Hmmmm, that's the problem with reading EMT text....

Supine, yes, it can improve patient condition over them being upright. I've yet to see elevating the patient's legs provide any sort of improvement though.
 

JPINFV

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LSB and trendelenburg? Have we considered if adding crystal therapy or aroma therapy to help out?
 

crazycajun

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Here's a better idea. Look for research showing the efficacy of spinal immobilization or trendelenburg.

You can argue the point but I have personally seen leg elevation and trendellenburg improve a PT vitals and general condition in shock.
 

JPINFV

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You can argue the point but I have personally seen leg elevation and trendellenburg improve a PT vitals and general condition in shock.


Just that? You mean it couldn't have been simply because of a bunch of strangers manhandling, questioning a patient, and doing several other things that cause an increase in stress past the fact that the patient is sick?
 

McGoo

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You can argue the point but I have personally seen leg elevation and trendellenburg improve a PT vitals and general condition in shock.

Legs up will help improve vitals (too tired for more details) but trendellenburg will do zip. Look at the situation in another way: a fractured femur can lose a lot of blood, so it needs to be splinted for pain, long term recovery and also to reduce blood loss. Combine this with the need for spinal precautions as enough trauma to snap a femur is also likely to damage the spine, and you have a patient who needs to be supine with legs flat. How would you elevate a splinted leg anyway?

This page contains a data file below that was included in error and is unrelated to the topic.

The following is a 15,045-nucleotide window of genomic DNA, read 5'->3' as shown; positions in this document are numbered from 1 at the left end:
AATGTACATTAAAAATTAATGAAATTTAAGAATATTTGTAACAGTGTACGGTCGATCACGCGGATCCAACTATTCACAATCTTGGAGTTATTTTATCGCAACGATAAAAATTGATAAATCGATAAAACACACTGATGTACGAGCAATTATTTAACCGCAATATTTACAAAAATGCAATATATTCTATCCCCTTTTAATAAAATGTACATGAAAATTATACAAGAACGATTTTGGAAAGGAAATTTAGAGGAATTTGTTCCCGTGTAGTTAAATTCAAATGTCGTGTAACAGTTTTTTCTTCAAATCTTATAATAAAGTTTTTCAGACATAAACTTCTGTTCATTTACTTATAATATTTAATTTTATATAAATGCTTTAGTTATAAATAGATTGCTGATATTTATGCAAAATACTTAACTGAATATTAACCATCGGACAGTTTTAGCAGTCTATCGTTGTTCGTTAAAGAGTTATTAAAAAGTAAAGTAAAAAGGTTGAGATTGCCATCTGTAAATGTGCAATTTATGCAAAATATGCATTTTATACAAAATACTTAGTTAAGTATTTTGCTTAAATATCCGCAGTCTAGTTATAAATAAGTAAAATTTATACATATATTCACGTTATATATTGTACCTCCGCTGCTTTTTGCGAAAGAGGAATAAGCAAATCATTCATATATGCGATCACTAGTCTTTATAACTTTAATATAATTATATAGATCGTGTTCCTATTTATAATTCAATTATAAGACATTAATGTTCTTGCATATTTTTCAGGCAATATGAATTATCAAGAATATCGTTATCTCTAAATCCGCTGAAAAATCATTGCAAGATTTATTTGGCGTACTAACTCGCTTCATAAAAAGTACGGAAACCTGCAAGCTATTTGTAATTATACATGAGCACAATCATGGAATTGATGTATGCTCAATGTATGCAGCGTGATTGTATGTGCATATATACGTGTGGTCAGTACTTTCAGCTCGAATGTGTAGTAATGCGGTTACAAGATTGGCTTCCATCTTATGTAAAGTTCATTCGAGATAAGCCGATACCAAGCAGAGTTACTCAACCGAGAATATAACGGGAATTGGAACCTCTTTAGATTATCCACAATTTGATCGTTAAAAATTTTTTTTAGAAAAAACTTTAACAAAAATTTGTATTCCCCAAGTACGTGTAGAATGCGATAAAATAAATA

JPINFV

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Legs up will help improve vitals (too tired for more details) but trendellenburg will do zip.


...and how will legs up increase blood pressure that wouldn't be contributed by trendelenburg? After all, increasing venous return is increasing venous return...
 

JPINFV

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My EMT book says both are good, and has detailed instructions with pictures for each.

I've got science. While the studies are small, small consistent studies are significantly more evidence than no evidence at all. My bar for accepting trendelenburg (or spinal immobilization for that matter) are rather low, but there evidence for them are simply not there.

http://journals.lww.com/ccmjournal/...nburg_position__hemodynamic_effects_in.2.aspx (No increase in MAP in either hypotensive or normotensive cardiac patients)

http://www.sciencedirect.com/science/article/pii/S0196064485808787 (1.8% auto transfusion... wee)

http://ajcc.aacnjournals.org/content/14/5/364.short (Review paper that came to the conclusion that there simply is no evidence to support trendelenburg).

...oh, and sorry, there aren't any pictures involved.
 

Aidey

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Legs up will help improve vitals (too tired for more details) but trendellenburg will do zip. Look at the situation in another way: a fractured femur can lose a lot of blood, so it needs to be splinted for pain, long term recovery and also to reduce blood loss. Combine this with the need for spinal precautions as enough trauma to snap a femur is also likely to damage the spine, and you have a patient who needs to be supine with legs flat. How would you elevate a splinted leg anyway?

That is assuming the same force that was applied to the femur was applied to the spine. I can think of a few patients off the top of my head who had mid-femur fractures and none of them got back boarded because they were all isolated injuries.

My EMT book says both are good, and has detailed instructions with pictures for each.

We're considering EMT books accurate sources of peer-reviewed scientific information now?